Oxford's Protestant Spy
The Controversial Career of Charles Golightly
Imprint: Wipf and Stock
362 Pages, 6.00 x 9.00 x 0.72 in
- Published: December 2007
$48.00 / £42.00Buy
Andrew Atherstone is Research Fellow of the Latimer Trust, with a particular interest in Anglican Evangelical history and identity. He is also an Anglican minister and has worked for churches in Islington, Reading, and Oxfordshire.
"In this clearly written and impressively documented account Dr. Atherstone shows how Golightly, one of the most enigmatic figures in nineteenth-century Anglican history, became embroiled in one controversy after another as he tried to defend the Protestant heritage of the Church of England against the twin threats of liberalism and ritualism."
--Mark D. Chapman, Ripon College
"C. P. Golightly was one of the most controversial figures in nineteenth-century church history but hitherto has appeared mainly as an extra in other people's stories. In this book Andrew Atherstone has produced the first serious study of Golightly as a character in his own right. Moreover, in a work that combines careful scholarship with an accessible style, Atherstone shows how the biography of one individual can be used to illuminate key themes in the history of the Church of England, especially the nature of party divisions in the church and the roots of religious controversy."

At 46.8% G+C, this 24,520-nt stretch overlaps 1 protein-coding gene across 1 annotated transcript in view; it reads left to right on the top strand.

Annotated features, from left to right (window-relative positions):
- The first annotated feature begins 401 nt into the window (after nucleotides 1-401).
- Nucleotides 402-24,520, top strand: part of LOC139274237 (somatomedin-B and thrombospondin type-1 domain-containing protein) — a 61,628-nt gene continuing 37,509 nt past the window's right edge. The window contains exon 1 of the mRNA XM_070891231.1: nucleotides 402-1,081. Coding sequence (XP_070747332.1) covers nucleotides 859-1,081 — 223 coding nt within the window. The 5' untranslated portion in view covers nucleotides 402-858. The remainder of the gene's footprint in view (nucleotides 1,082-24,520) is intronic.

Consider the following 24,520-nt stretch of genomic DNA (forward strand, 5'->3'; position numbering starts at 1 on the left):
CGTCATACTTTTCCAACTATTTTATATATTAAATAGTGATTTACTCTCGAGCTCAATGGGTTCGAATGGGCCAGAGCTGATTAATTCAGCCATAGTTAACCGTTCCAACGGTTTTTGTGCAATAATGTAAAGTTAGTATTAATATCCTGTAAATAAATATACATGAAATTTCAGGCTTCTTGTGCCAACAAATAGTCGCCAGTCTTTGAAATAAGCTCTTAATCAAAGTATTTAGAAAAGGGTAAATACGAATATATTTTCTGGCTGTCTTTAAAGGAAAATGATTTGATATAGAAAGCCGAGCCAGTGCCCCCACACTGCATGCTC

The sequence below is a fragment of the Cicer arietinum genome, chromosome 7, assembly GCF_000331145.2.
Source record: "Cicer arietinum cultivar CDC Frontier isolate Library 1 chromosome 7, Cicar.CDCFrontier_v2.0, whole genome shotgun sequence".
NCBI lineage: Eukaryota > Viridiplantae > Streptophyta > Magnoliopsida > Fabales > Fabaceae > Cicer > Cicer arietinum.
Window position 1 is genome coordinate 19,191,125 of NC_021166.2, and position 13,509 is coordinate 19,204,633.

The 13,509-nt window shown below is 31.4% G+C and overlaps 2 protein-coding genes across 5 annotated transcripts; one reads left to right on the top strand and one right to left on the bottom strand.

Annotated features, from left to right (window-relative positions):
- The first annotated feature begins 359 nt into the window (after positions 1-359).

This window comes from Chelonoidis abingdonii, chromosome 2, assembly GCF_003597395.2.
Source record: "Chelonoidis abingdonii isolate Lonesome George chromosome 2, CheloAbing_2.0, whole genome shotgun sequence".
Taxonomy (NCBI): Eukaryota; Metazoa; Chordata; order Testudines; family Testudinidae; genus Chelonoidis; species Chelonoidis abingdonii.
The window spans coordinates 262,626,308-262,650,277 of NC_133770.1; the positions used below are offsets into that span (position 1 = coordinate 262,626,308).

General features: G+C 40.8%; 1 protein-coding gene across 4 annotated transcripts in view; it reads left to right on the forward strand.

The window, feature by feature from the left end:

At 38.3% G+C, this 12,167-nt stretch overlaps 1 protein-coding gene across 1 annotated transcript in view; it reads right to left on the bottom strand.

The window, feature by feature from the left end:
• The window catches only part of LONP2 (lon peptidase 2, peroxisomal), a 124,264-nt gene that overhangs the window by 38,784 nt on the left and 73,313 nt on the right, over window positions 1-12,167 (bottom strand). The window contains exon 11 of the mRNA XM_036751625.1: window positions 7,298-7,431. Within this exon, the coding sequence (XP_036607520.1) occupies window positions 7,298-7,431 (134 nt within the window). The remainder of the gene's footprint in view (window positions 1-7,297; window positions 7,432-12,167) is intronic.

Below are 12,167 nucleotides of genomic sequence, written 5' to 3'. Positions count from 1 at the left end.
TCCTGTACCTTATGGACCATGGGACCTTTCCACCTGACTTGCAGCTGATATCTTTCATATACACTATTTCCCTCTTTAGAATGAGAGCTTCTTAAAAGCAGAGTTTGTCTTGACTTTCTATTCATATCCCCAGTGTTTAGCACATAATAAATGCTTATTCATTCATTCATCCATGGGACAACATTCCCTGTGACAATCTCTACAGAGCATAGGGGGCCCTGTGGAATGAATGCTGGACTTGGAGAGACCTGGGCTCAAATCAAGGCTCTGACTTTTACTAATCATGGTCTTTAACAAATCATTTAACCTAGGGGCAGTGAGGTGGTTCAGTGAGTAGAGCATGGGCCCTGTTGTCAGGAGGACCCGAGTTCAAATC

--Mark Smith, University of Oxford
"In this thoroughly researched and compelling study, Andrew Atherstone's achievement is to shed welcome light on the shadowy figure of C. P. Golightly, the bete noir of the Tractarians. While Golightly's reputation as a 'clerical gadfly' and 'witch hunter' may not be entirely dispelled, Atherstone's balanced study gives much needed serious consideration to Golightly's wider career as a Protestant churchman. In particular, he gives a subtle and nuanced reading of Golightly's apparent partisanship, concluding that for all his anti-Tractarian polemic and scare-mongering he had no intention of being identified with any species of 'low churchmanship.'"
--Peter Nockles, University of Manchester